Well, I read a lot of unproduced plays until I found a gem. That was a big part of it – had the play not been so accomplished, very little else would have happened. After that there’s no doubt that finding actors who could bring it to life was equally as important. Once I had those key elements the next phase was about creating an environment that would nurture a deep understanding of the characters, and a relentless commitment to representing them fully and honestly in the work…and finding the laughs! It’s a very funny play, though finding the comedy came later in the process, the drama is always first for me. In terms of getting the company to really make the play sing, I use a series of approaches and exercises that I’ve developed over the years; a mix of things I’ve picked up. One important element is that I use line feeding instead of scripts so that whenever actors are on their feet, their bodies and eyes are free to connect and be present, rather than have the distraction of the script which can shut down both intimacy and one half of the body. The simplest way of putting it is that I try to embed the possibility that anyone can do anything at any time, through a combination of improvisational elements and a disinclination to work towards staging in the first couple of weeks. I want to get a company working together with real immediacy, understanding and playfulness, and once they’re there, directing the play is easy.

Are there any particular qualities that you look for when auditioning actors, irrespective of the role?

I suppose any director wants to get a feel that someone will bring a positive, open and creative energy to rehearsals, both because you need that yourself and because the other actors need it. How you judge that is hard to express in words. Also, I look for someone who is bringing empathy for their character, who is finding a connection.

Many proactive actors like to contact directors. Would you generally encourage actors to reach out to you or is it better to go through casting directors for specific productions?

I don’t have any objection to being contacted directly. I try to respond when actors do. It certainly increases the chances of being noticed but inevitably you can only meet a small number of actors for any role.

When you’re casting a play, do you have any audition room bugbears that actors do?

It’s frustrating when someone is underprepared, it can feel like they’ve not given themselves a fair chance or me the opportunity to really know whether they’re right or not. The more prepared you are the more of yourself you can show and the more you can connect to the material. If someone’s borderline suitable but they’ve put in the work, learned the text etc, then they give themselves a better shot at getting a call back. I know how time consuming learning the text can be, but I do think it gives you an advantage.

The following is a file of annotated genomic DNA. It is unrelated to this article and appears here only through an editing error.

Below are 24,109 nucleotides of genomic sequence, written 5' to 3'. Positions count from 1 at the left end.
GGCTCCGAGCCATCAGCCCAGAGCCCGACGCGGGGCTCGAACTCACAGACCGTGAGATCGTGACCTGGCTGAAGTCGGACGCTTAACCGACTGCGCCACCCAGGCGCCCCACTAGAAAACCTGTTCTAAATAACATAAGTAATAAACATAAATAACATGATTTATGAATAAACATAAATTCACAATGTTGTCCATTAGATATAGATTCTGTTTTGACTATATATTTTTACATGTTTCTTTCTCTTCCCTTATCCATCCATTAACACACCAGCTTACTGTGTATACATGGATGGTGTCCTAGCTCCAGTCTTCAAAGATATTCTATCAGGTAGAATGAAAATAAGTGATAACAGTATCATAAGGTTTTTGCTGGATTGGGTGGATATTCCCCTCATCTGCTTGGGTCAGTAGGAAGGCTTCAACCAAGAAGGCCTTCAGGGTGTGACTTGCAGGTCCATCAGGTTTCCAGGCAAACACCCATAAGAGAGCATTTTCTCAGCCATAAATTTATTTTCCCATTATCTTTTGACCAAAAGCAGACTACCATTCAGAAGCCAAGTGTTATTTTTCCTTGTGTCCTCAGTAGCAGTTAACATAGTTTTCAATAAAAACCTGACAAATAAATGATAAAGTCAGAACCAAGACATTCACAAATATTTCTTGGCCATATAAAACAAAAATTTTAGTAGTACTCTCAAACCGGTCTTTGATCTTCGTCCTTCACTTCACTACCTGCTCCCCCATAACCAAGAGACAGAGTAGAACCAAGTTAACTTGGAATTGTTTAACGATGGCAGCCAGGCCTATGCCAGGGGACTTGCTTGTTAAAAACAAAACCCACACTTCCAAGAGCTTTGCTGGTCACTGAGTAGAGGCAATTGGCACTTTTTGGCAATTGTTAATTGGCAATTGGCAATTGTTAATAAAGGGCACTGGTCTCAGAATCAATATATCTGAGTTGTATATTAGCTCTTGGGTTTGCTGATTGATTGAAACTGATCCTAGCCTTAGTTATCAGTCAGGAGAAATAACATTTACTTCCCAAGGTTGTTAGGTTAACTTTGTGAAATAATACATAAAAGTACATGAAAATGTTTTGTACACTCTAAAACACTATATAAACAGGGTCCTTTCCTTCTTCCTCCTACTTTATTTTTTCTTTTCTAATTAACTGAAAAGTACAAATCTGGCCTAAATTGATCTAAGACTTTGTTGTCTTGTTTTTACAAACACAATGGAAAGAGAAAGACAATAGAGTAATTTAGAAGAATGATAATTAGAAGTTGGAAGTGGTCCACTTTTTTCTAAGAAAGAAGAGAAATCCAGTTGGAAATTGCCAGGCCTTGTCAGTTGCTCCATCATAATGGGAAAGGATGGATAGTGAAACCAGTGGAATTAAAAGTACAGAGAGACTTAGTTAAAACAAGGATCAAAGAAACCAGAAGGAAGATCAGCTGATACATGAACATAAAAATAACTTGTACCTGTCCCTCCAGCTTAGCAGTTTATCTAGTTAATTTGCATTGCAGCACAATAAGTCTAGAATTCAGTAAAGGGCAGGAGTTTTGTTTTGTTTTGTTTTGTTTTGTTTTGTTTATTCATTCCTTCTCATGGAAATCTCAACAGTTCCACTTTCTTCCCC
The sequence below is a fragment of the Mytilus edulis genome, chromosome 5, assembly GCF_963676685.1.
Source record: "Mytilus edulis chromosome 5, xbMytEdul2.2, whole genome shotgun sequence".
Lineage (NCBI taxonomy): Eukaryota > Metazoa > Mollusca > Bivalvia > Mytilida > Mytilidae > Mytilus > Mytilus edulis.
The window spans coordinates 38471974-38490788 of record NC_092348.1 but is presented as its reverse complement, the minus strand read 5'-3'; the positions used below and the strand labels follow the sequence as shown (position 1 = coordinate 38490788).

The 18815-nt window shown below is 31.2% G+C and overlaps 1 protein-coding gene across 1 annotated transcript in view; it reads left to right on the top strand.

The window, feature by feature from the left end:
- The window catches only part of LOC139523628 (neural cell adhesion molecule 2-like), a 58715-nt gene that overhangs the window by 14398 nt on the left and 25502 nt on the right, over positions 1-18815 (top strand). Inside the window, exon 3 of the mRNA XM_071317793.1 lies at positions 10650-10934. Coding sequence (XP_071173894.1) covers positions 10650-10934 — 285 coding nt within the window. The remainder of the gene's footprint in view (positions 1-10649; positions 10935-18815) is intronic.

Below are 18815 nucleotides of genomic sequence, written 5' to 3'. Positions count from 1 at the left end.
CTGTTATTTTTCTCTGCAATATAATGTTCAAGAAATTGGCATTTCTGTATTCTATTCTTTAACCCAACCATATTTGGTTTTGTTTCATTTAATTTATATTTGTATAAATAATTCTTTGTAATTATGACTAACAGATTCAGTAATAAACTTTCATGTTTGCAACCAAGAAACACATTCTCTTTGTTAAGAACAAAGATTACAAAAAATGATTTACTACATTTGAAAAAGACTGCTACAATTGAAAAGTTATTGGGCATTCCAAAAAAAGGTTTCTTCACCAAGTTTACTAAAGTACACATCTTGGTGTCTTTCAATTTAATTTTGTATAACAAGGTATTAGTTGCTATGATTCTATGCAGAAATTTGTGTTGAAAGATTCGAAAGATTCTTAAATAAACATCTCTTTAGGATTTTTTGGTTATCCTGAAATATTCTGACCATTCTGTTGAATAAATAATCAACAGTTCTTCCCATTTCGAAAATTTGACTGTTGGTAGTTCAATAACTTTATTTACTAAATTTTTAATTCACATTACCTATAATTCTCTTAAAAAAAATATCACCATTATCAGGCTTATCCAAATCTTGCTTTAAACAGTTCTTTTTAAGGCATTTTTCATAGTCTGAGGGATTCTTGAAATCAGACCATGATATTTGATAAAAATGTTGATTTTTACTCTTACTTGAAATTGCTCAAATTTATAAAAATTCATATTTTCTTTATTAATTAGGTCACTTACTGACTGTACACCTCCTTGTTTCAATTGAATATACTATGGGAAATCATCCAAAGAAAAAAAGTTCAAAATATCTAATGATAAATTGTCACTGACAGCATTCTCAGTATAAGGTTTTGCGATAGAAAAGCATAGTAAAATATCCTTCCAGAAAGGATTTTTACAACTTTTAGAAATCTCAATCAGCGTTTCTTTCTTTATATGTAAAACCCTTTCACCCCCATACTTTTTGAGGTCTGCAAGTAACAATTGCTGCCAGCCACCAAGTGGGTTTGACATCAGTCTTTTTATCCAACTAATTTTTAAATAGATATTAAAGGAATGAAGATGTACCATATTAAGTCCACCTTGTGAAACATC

Always Orange (RSC, 2016)
Always Orange (RSC, 2016) Photo by Richard Lacos

What has been your favourite production to direct and why?

Impossible to say really. In recent times, I really enjoyed directing Always Orange for the RSC. I really felt that I was able to work exactly the way I wanted to. And also Philistines for RADA, due to the challenge of directing such a huge play – made all the more huge as I added a whole off-stage abstract movement element. Day after day we worked on character through table work and improvisation and pushed ourselves in the scene work to go emotionally and intellectually to the places the characters go. I was able to keep testing my aesthetic and pushing at the boundaries of the style to see how far it could go. We were playing with naturalism, expressionism and metatheatricallity with a bit of music-hall and melodrama thrown in; it’s a mad play and I wanted us to be able to serve all its contradictions. It was relentless, but the level of ambition and determination in the room was incredibly exciting.

What’s next for you?

Next up I’m directing a new play I’m co-writing about border control for Ice & Fire, then opening Electrolyte in London and New York before sending it off on an international tour. I’m also making a new show, Arms Flung Wide, about helping, with Bella Heesom and our company All About You, and directing a one person show for Edinburgh called A Story of Destiny. And spending as much time as possible with my kids – 3, 0.5 & 0.5 (ages not names).

What do you mean when you say that Arms Flung Wide is about helping?

Well, it’s in part a biographical piece about a woman with MS who progressively needs more help as her illness develops. Her daughter, amongst others, helps to manage many of her most basic human needs. More broadly it will be about the fact that we as individuals need help – or to use a more politicised word, co-operation – to do anything. In part, we may dramatise that idea by the audience needing to help Bella in order to actually complete the show itself.